The Dark Tower is the pentacle of Stephen King’s magnum opus, and I’ve been terrified to get to it. King isn’t known for nailing his landings, and this one is especially controversial. I was afraid that, after reading 8,781 pages, or 3,951,408 words, on my long road to the Tower, I would be left feeling woefully disappointed, and as if I had wasted my time. I’m here to tell you that, thankfully, that isn’t the case. After reading the final pages of The Dark Tower I can safely say that this is my favorite completed series of all time. I’ve never read anything else like it. The only series that I think will eventually surpass it is Brandon Sanderson’s Stormlight Archives, but it will be well over a decade before that is completed. In the meantime, The Dark Tower stands alone among completed series for me. As it should.
“The road and the tale have both been long, would you not say so? The trip has been long and the cost has been high… but no great thing was ever attained easily. A long tale, like a tall Tower, must be built a stone at a time.”
There will be some vague spoilers here, though I’ll not mention any name save Roland’s. I simply don’t know how else to discuss a final book in a series so large. Skip to the end or turn back now if you wish to go into or continue this series knowing as little as possible. …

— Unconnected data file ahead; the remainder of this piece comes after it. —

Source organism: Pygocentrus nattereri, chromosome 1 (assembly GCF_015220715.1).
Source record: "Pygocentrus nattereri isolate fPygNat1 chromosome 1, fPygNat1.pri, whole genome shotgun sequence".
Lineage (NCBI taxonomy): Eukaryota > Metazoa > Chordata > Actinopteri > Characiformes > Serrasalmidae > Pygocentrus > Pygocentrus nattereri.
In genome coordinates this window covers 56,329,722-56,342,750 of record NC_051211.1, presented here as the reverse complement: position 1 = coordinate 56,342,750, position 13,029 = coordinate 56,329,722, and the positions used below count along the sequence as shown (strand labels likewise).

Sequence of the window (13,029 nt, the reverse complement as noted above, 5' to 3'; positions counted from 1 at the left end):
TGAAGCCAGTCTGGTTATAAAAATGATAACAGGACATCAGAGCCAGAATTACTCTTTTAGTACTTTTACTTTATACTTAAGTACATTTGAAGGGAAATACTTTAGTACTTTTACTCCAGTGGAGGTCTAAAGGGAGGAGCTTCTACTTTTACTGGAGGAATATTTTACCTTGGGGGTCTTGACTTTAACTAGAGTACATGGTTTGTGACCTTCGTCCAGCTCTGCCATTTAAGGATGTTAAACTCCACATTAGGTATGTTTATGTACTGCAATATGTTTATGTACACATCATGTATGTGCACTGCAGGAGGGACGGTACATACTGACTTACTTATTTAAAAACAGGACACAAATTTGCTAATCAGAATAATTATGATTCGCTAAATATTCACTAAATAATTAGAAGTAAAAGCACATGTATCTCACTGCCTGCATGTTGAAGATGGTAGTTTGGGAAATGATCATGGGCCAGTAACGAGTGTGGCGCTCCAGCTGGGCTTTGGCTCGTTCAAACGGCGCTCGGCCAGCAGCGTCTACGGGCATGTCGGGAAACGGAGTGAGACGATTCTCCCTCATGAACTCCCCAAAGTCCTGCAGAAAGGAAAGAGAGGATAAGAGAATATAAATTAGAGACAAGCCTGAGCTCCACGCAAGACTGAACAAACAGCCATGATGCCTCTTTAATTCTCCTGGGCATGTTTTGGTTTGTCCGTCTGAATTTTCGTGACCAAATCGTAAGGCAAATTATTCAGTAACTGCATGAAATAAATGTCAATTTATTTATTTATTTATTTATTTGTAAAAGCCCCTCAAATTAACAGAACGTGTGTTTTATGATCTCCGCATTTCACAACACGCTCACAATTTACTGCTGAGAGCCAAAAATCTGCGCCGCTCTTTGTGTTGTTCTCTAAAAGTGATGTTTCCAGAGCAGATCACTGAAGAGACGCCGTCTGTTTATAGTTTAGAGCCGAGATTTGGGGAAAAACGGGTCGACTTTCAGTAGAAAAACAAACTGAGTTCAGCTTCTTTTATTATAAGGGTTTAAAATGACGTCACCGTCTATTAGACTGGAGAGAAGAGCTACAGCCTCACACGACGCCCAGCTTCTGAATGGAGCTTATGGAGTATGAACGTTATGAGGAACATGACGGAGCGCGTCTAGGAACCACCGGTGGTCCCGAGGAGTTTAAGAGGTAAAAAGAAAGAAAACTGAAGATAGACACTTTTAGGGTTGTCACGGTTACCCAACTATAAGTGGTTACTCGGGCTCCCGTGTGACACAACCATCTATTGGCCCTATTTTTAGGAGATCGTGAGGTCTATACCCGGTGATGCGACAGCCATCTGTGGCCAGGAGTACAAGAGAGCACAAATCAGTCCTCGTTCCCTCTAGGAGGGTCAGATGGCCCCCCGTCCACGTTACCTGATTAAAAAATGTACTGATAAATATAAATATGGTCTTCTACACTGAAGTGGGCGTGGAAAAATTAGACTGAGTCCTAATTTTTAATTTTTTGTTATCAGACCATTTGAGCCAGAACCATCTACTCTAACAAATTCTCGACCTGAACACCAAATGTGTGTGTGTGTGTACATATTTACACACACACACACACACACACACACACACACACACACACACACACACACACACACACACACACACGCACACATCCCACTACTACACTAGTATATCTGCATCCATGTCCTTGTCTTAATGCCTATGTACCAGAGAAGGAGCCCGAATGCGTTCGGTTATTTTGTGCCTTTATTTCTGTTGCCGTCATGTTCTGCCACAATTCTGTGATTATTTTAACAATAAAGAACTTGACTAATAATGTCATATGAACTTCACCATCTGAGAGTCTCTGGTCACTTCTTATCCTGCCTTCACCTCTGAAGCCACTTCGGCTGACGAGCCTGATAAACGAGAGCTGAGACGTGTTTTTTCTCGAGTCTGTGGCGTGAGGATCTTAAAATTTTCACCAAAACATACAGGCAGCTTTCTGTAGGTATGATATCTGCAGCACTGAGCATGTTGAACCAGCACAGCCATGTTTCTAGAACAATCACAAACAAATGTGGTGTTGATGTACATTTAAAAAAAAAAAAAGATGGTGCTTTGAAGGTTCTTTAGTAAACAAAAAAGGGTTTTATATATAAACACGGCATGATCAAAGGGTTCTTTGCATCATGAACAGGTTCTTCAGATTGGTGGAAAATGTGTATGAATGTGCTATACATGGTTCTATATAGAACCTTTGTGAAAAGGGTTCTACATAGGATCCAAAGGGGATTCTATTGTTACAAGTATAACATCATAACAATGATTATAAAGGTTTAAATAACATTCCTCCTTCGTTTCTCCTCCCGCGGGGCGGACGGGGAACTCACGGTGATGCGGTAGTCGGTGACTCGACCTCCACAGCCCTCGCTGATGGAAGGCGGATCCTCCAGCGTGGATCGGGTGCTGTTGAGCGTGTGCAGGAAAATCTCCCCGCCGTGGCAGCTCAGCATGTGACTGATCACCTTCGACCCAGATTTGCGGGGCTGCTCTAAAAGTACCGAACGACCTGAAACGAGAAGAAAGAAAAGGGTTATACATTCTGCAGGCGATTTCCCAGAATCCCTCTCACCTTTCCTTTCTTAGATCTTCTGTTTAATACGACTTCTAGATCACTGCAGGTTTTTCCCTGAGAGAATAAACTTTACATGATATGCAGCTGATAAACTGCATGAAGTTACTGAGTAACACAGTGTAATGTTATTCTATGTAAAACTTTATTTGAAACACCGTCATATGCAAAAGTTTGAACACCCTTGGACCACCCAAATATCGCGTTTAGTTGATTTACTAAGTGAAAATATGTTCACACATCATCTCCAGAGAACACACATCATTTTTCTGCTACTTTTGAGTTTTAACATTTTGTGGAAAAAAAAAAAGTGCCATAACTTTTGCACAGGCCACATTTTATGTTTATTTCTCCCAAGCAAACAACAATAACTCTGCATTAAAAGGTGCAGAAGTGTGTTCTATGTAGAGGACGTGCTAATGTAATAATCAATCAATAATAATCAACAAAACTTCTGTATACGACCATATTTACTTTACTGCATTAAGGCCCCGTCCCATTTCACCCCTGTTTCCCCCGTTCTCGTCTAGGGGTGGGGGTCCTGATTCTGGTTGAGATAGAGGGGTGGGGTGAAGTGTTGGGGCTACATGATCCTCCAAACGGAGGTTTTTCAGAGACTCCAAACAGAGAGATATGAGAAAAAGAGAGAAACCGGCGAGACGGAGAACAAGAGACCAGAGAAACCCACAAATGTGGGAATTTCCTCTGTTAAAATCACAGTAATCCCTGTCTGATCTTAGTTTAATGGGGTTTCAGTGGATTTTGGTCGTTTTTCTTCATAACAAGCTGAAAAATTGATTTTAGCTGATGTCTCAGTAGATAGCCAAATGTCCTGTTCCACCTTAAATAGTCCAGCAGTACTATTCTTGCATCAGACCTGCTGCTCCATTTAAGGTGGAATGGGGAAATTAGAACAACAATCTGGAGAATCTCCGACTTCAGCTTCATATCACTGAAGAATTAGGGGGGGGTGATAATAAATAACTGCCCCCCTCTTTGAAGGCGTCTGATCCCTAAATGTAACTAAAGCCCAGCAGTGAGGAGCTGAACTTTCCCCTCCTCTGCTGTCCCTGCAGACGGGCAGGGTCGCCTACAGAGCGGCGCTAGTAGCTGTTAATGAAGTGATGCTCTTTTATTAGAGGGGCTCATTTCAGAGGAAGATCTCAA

Song of Susannah is the penultimate installment in King’s magnum opus, The Dark Tower. And though I still wouldn’t consider it a bad book by any means, I do believe it’s the weakest in the series since The Gunslinger. That being said, I still very much enjoyed my time in this world and with these characters. I was absorbed the entire time, and the tension was palpable. Even when King isn’t at his best, there’s something about his writing that just sucks me in and won’t let me go, even after I’ve read the final pages.
“In the Land of Memory the time is always Now.
In the Kingdom of Ago, the clocks tick… but their hands never move.
There is an Unfound Door
and memory is the key which opens it.”
When I first read The Gunslinger, I wasn’t a fan. But I was determined to get past that first book, because I know King views The Dark Tower as his magnum opus and I really wanted to at least try to read that. Then I got to The Drawing of the Three and fell in love it. I couldn’t help but think that it would be the highlight of the entire series for me, but then I read The Wastelands. And Wizard and Glass. And The Wind Through the Keyhole. And I’ve loved them all just as much. Wolves of the Calla was no exception. I would have never thought that a western-horror-fantasy would become one of my favorite series of all time, and yet here we are. If King doesn’t drop the ball in the last two books, this will have quite possibly been the most epic literary experience of my life.…
“The stories we hear in childhood are the ones we remember all our lives.”